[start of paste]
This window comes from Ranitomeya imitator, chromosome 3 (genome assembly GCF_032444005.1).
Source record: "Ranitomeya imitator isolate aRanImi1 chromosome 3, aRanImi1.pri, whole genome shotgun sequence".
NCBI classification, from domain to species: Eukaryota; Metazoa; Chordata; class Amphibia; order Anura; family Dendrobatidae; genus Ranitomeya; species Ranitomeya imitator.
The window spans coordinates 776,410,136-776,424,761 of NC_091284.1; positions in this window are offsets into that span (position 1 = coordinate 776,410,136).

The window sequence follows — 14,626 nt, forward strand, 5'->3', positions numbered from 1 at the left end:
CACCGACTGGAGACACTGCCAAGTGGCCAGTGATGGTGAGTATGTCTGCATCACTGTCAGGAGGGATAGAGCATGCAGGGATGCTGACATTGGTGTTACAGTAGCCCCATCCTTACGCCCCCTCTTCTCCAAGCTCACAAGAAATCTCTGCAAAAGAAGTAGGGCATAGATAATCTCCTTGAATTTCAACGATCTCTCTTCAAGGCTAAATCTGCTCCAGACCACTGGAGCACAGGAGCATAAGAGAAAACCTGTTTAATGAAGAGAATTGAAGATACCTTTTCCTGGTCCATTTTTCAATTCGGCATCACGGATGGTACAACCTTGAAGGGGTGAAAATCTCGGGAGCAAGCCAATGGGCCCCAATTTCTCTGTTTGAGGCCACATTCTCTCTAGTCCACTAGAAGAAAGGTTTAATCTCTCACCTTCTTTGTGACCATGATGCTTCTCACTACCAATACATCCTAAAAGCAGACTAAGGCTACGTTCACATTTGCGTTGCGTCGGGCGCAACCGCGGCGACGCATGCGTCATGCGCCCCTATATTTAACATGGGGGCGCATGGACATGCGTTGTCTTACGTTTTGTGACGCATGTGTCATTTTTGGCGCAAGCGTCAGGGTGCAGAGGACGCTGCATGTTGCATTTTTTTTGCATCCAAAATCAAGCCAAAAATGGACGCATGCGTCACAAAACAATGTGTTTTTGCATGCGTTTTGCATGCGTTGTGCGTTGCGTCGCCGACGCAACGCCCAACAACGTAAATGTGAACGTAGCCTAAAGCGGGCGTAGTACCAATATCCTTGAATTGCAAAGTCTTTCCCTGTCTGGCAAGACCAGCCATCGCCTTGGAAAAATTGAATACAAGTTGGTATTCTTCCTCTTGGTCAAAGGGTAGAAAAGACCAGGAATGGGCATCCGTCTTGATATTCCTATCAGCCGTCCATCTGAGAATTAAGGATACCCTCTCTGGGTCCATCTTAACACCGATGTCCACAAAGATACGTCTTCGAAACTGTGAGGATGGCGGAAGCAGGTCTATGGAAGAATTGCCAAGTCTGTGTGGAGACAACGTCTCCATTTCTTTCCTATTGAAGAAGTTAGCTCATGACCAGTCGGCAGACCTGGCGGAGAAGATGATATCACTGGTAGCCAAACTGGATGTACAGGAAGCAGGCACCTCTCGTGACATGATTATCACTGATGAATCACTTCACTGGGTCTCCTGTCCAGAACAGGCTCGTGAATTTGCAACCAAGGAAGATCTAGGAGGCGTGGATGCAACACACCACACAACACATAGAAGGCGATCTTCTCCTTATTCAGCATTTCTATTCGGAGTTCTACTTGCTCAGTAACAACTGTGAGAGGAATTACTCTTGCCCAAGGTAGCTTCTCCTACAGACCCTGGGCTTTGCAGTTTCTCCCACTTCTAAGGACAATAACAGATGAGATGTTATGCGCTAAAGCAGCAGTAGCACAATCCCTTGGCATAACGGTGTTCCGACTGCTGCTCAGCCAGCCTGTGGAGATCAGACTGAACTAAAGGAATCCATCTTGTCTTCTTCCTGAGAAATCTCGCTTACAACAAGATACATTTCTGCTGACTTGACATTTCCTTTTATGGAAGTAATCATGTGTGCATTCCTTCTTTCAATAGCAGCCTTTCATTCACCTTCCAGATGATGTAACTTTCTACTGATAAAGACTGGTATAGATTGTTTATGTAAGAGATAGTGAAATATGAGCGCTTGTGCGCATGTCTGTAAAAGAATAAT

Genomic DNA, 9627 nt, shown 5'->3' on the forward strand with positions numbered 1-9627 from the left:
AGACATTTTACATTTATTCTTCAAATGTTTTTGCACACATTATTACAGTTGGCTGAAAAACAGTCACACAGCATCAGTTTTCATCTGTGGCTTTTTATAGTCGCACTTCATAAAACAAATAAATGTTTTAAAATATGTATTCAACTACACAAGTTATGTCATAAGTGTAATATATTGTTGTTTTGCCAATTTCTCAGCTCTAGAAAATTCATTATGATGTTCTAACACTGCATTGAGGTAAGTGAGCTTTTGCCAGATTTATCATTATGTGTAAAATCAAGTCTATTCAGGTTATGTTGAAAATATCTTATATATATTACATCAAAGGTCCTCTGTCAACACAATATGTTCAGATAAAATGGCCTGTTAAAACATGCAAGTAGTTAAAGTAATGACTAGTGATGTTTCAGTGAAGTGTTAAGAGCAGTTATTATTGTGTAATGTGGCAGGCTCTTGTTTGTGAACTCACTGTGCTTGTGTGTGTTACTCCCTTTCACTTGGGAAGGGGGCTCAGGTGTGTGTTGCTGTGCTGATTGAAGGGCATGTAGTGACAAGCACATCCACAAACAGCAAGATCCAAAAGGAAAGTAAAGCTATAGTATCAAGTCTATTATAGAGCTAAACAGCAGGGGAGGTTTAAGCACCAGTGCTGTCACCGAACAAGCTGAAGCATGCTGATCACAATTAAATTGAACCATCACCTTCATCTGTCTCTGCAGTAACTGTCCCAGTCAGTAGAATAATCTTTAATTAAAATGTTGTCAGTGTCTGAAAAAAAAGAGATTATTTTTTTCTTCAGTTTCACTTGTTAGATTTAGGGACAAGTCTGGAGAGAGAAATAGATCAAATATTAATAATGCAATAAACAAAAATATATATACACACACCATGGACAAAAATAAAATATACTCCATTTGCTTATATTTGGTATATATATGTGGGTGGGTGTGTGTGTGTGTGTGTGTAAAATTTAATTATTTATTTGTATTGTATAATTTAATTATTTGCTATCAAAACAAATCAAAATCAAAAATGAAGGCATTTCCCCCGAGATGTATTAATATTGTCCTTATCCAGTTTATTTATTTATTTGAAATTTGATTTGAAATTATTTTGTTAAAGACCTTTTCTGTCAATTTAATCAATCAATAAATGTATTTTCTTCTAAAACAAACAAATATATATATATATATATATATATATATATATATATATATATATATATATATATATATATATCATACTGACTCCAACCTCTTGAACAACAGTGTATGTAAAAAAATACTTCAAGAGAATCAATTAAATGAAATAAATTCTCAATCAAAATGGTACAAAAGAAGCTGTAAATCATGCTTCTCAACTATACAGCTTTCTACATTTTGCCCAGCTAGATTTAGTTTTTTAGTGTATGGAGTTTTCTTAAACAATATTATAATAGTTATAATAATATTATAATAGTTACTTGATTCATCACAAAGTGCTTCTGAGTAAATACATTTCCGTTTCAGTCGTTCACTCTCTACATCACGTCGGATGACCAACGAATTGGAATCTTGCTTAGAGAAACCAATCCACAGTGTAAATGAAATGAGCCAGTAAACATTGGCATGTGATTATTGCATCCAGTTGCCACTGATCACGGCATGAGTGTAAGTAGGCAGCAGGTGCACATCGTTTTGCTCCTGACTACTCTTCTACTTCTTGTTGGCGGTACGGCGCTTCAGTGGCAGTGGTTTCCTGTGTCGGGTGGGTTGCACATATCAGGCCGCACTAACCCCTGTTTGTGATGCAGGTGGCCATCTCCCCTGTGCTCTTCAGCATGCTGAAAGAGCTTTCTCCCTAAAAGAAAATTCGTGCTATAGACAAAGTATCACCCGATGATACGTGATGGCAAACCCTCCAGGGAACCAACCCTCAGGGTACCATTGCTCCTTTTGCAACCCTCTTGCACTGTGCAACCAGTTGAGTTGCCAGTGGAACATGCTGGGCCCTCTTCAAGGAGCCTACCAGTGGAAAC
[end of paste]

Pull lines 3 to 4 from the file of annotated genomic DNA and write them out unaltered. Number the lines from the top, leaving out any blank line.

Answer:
NCBI classification, from domain to species: Eukaryota; Metazoa; Chordata; class Amphibia; order Anura; family Dendrobatidae; genus Ranitomeya; species Ranitomeya imitator.
The window spans coordinates 776,410,136-776,424,761 of NC_091284.1; positions in this window are offsets into that span (position 1 = coordinate 776,410,136).